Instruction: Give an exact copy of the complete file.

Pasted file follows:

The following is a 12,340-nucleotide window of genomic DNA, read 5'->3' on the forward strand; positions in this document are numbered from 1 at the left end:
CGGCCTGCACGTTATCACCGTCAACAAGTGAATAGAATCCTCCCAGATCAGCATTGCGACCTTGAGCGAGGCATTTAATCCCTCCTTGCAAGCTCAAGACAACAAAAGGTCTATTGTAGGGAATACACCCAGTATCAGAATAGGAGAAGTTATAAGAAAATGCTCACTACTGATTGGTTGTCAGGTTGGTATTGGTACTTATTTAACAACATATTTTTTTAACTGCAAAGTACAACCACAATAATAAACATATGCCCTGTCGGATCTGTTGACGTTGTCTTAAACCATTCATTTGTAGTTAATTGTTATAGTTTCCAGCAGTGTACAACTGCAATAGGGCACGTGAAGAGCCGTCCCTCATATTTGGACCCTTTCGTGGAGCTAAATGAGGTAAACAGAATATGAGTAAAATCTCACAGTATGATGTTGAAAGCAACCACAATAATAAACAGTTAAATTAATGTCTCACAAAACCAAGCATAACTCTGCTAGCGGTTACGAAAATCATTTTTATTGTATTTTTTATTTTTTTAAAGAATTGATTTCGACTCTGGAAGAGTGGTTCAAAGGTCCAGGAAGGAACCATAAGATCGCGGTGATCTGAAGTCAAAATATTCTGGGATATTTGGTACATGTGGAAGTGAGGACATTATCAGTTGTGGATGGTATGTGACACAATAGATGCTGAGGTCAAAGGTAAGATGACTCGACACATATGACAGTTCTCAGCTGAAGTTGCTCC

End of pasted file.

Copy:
The following is a 12,340-nucleotide window of genomic DNA, read 5'->3' on the forward strand; positions in this document are numbered from 1 at the left end:
CGGCCTGCACGTTATCACCGTCAACAAGTGAATAGAATCCTCCCAGATCAGCATTGCGACCTTGAGCGAGGCATTTAATCCCTCCTTGCAAGCTCAAGACAACAAAAGGTCTATTGTAGGGAATACACCCAGTATCAGAATAGGAGAAGTTATAAGAAAATGCTCACTACTGATTGGTTGTCAGGTTGGTATTGGTACTTATTTAACAACATATTTTTTTAACTGCAAAGTACAACCACAATAATAAACATATGCCCTGTCGGATCTGTTGACGTTGTCTTAAACCATTCATTTGTAGTTAATTGTTATAGTTTCCAGCAGTGTACAACTGCAATAGGGCACGTGAAGAGCCGTCCCTCATATTTGGACCCTTTCGTGGAGCTAAATGAGGTAAACAGAATATGAGTAAAATCTCACAGTATGATGTTGAAAGCAACCACAATAATAAACAGTTAAATTAATGTCTCACAAAACCAAGCATAACTCTGCTAGCGGTTACGAAAATCATTTTTATTGTATTTTTTATTTTTTTAAAGAATTGATTTCGACTCTGGAAGAGTGGTTCAAAGGTCCAGGAAGGAACCATAAGATCGCGGTGATCTGAAGTCAAAATATTCTGGGATATTTGGTACATGTGGAAGTGAGGACATTATCAGTTGTGGATGGTATGTGACACAATAGATGCTGAGGTCAAAGGTAAGATGACTCGACACATATGACAGTTCTCAGCTGAAGTTGCTCC